These small, hard-shelled insects can cause damage to the leaves and can also weaken the plant. You can use insecticidal soap or neem oil spray to control scale insects. You can also remove them by hand using a toothbrush, or a cotton swab dipped in rubbing alcohol.
Caterpillars can chew on the leaves and can cause damage to the bush. To control caterpillars, you can use a BT (Bacillus thuringiensis) spray, a natural bacteria that targets caterpillars. You can also handpick the caterpillars and dispose of them.
Step 9: Quickly Identify and Manage Butterfly Bush Diseases
To keep your butterfly bush healthy and thriving, it’s essential to be aware of the following common diseases and how to prevent and control them:
A white, powdery coating on the bush’s leaves, stems, and buds characterize this fungal disease. It can cause the leaves to turn yellow, drop prematurely, and weaken the plant’s overall health. To prevent powdery mildew, ensure air circulation around the bush by spacing it adequately and avoiding overcrowding with other plants. If you notice powdery mildew on your butterfly bush, use a fungicide spray to control it.
This fungal disease is caused by over-watering or poorly-drained soil, resulting in brown and mushy roots. The plant may wilt or die as a result. To prevent root rot, ensure the soil is well-drained and do not over-water the bush.
Bacterial leaf spot:
This bacterial disease causes small, dark spots on the leaves that can turn into large, brown lesions. It can also cause the leaves to turn yellow and drop prematurely. To prevent bacterial leaf spots, avoid overcrowding other plants and keep the leaves dry. If you notice a bacterial leaf spot on your bush, use a copper-based fungicide spray to control it.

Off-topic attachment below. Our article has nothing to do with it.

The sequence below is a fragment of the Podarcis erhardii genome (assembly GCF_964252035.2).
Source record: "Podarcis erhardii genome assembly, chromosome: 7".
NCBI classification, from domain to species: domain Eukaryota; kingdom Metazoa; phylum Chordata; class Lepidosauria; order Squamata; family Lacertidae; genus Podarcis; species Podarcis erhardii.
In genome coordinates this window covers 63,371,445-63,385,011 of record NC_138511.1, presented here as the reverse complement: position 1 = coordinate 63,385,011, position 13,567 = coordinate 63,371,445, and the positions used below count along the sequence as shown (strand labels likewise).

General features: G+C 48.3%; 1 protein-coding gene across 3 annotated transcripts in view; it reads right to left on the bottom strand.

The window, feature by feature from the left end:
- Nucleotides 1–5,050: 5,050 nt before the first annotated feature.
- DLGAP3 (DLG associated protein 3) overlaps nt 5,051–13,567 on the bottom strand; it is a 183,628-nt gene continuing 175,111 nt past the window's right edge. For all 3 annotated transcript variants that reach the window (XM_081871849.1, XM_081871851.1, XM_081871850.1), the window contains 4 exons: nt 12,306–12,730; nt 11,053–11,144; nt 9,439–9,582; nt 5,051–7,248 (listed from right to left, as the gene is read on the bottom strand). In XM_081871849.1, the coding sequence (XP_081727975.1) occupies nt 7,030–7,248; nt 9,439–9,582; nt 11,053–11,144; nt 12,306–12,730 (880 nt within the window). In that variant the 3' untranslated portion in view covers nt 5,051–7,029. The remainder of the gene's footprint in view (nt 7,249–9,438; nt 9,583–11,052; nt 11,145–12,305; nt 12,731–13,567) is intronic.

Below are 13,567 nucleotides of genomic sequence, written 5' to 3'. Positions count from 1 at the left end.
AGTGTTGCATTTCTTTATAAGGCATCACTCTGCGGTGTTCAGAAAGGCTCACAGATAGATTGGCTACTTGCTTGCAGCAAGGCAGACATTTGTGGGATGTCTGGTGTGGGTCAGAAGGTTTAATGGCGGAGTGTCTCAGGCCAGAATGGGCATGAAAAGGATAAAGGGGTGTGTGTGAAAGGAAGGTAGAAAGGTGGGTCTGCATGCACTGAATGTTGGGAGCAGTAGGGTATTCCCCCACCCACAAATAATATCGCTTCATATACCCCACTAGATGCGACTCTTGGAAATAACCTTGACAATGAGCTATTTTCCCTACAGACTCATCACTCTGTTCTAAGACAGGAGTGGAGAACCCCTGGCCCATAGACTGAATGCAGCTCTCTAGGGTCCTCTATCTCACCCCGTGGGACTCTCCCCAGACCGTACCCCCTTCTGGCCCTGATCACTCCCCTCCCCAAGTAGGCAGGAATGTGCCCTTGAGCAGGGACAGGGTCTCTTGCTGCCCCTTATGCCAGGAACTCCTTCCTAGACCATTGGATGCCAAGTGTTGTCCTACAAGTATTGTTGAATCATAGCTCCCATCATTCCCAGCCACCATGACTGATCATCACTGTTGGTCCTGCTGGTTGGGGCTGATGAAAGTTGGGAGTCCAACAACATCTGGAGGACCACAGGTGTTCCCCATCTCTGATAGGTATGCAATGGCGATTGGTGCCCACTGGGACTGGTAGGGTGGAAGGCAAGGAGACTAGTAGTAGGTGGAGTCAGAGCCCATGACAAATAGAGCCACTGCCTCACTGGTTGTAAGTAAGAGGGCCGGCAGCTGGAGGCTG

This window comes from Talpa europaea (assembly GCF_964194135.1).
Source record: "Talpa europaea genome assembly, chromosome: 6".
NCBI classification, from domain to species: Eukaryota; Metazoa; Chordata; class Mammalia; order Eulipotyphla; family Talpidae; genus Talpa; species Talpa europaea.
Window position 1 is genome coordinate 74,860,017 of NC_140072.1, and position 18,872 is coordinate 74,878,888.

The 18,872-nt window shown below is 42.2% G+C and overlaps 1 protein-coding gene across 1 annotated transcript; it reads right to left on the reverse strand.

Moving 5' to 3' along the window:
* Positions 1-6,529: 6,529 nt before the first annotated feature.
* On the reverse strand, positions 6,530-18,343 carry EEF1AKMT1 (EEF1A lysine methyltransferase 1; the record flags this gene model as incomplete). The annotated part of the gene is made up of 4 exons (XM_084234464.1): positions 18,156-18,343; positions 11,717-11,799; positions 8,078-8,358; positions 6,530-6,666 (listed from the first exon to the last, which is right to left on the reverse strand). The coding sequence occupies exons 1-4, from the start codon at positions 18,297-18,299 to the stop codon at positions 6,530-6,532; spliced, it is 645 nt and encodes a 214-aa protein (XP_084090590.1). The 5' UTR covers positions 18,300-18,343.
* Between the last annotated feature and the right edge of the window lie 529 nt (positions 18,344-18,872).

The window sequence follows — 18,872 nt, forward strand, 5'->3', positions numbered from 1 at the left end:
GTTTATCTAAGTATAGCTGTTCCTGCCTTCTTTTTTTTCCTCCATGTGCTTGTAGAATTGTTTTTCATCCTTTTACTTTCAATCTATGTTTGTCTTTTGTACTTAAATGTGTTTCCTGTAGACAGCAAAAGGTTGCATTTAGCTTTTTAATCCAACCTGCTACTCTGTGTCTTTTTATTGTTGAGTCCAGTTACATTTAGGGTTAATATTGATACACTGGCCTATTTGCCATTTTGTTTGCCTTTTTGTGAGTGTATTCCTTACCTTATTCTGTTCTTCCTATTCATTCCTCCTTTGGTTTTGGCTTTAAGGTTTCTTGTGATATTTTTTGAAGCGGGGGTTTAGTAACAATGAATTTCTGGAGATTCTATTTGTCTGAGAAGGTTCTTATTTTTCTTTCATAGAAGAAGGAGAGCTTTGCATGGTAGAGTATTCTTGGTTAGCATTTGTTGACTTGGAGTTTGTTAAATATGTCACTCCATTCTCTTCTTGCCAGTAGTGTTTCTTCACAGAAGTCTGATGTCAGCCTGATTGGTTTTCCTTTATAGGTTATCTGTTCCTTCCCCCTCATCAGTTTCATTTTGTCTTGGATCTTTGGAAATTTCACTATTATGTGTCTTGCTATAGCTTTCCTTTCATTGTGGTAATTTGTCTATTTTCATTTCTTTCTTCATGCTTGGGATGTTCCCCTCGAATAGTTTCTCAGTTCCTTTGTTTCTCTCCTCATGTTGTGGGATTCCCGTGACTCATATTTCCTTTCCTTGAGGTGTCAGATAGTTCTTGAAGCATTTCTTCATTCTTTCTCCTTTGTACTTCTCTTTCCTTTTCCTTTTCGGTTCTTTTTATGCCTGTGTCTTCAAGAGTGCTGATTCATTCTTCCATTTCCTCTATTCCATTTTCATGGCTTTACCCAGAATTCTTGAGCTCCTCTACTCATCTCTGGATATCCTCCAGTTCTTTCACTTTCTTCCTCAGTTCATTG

Sunken, dark areas on the bark of the bush characterize this fungal disease. It can cause branches to die and can kill the entire butterfly bush. To prevent cankers, provide good air circulation around the bush and avoid overcrowding other plants. Use a fungicide spray if you notice cankers on your butterfly bush.
This fungal disease causes the leaves to turn yellow and wilt, and the butterfly bush may die. To prevent verticillium wilt, ensure the soil is well-drained and do not over-water the plant.
Also, maintaining good cultural care, such as providing the right amount of sunlight and water and keeping the bush healthy, can help prevent pests from attacking the bush.
There is no effective treatment for verticillium wilt. For affected plants, remove and dispose of or destroy the plant; don’t compost it.